Deadwood Travel Guide

Located in the wilds of western South Dakota]], Deadwood harks back to the ‘Wild West’ frontier days associated with the likes of Wild Bill Hickok and Calamity Jane. The town features many interesting museums, an old gold mine, several historic hotels, lots of pubs and restaurants, and is popular with tourists year round.

Deadwood takes its name from the dead trees that were found in the now Main and Sherman streets – Deadwood Gulch canyon. The city was incorporated in 1876 after gold was discovered here and was reached by railroad 15 years later. You can still pan for gold at the old gold mine, and since the legalization of gambling in 1989, can once again gamble (limited wagers) in the many hotels, bars and restaurants.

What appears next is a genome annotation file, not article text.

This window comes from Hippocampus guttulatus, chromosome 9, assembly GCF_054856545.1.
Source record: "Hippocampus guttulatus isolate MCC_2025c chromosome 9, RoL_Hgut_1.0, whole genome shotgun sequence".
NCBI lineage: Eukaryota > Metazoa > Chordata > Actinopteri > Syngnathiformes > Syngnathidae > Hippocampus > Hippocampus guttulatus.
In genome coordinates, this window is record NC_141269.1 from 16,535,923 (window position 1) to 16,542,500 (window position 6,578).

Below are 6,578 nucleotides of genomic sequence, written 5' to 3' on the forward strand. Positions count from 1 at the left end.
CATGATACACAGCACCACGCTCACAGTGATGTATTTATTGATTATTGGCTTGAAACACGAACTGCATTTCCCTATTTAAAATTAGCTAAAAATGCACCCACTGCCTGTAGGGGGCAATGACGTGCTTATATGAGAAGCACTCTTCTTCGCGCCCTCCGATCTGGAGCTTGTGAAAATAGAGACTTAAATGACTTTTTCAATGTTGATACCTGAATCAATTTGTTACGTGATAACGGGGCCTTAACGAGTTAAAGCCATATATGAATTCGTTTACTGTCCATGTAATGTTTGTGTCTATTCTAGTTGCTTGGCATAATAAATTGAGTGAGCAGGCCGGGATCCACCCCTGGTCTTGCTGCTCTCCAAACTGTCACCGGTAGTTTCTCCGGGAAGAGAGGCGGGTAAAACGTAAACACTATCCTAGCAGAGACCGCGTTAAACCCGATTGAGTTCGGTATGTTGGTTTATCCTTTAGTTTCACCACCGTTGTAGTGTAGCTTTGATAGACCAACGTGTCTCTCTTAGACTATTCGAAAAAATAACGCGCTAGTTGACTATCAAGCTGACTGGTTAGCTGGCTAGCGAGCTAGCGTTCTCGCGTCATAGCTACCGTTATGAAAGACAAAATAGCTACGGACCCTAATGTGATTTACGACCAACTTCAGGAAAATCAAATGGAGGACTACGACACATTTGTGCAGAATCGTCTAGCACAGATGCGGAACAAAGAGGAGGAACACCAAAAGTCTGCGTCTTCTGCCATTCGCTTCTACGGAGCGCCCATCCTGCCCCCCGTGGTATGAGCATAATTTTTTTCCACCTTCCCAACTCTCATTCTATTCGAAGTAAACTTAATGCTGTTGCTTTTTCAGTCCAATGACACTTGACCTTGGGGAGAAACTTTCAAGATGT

Once you have checked out some museums and gambling dens, have a look for the graves of the infamous Wild Bill Hickok and Calamity Jane in the Mount Moriah Cemetery. The view from the cemetery is fantastic and overlooks the town from a hill in the north.


Mount Moriah Cemetery: is one of Deadwood’s biggest draws, featuring the graves of Wild Bill, Calamity Jane and many other noted Old West individuals - although a steep climb from town, the cemetery is reachable by foot.

Adams Museum: on Sherman Street, this elegant Victorian mansion museum has free entry and is the oldest history museum in the Black Hills of South Dakota.

Nelson’s Garage Car Museum: located in the Celebrity Hotel & Casino on Main Street, Nelson’s has some fine automobiles, including a MASH jeep, James Bond’s Aston Martin and Magnum’s Ferrari.

Tatanka: is located just outside Deadwood and tells the town’s story and that of the huge decline of the North American buffalo.